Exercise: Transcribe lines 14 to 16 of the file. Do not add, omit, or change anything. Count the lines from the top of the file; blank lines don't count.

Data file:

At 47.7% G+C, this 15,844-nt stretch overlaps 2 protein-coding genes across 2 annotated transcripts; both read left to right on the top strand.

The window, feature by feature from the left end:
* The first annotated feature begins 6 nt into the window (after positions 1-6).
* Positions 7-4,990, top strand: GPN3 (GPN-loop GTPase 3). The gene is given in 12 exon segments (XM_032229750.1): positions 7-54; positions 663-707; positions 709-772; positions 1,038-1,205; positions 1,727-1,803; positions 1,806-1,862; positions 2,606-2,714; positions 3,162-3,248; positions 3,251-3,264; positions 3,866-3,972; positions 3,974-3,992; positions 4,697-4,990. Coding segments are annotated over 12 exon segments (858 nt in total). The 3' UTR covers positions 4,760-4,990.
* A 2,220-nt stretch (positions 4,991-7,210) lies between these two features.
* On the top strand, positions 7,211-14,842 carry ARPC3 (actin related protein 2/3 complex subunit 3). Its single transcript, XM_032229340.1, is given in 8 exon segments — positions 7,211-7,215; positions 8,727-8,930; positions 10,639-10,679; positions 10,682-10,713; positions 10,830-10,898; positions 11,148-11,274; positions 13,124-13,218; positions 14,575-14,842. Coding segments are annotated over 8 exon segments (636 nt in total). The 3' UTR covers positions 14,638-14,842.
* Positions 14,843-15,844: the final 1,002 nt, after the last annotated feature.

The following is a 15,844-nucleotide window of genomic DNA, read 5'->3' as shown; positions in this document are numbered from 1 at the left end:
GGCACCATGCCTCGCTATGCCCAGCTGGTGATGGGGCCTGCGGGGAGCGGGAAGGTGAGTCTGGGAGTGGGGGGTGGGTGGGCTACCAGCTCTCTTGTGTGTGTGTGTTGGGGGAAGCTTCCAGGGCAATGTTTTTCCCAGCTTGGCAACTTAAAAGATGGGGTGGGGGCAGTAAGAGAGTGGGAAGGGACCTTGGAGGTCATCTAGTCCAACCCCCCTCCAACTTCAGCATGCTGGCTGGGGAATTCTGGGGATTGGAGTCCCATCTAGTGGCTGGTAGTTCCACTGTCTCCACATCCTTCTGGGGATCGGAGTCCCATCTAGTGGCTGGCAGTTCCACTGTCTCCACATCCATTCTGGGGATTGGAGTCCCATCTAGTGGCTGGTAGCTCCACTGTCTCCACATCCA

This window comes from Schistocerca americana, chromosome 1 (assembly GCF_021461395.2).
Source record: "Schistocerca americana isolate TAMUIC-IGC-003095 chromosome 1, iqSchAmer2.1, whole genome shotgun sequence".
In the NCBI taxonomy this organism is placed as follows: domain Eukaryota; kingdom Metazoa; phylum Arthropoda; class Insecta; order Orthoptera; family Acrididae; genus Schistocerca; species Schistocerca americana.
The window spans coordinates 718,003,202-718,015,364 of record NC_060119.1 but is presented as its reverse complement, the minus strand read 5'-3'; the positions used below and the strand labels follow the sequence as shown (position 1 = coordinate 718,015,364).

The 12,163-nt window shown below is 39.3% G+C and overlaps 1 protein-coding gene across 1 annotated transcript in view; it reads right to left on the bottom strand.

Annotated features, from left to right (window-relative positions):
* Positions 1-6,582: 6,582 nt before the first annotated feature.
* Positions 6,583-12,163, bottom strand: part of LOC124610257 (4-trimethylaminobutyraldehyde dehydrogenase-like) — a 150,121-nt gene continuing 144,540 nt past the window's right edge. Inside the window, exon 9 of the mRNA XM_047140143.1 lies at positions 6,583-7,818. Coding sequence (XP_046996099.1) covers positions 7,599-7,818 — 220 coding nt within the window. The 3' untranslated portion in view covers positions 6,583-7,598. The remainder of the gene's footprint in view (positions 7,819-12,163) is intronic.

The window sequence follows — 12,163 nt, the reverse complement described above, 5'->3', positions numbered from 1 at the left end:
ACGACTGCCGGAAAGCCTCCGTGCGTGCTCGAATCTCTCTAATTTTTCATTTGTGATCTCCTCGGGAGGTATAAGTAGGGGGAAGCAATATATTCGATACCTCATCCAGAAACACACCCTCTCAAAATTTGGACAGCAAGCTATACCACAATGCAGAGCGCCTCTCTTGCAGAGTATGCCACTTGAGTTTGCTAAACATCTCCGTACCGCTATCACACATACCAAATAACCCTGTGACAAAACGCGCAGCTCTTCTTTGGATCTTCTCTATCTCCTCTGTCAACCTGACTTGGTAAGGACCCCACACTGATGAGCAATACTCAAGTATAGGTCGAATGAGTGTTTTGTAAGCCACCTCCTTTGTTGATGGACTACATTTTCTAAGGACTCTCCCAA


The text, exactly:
The 12,163-nt window shown below is 39.3% G+C and overlaps 1 protein-coding gene across 1 annotated transcript in view; it reads right to left on the bottom strand.

Annotated features, from left to right (window-relative positions):
* Positions 1-6,582: 6,582 nt before the first annotated feature.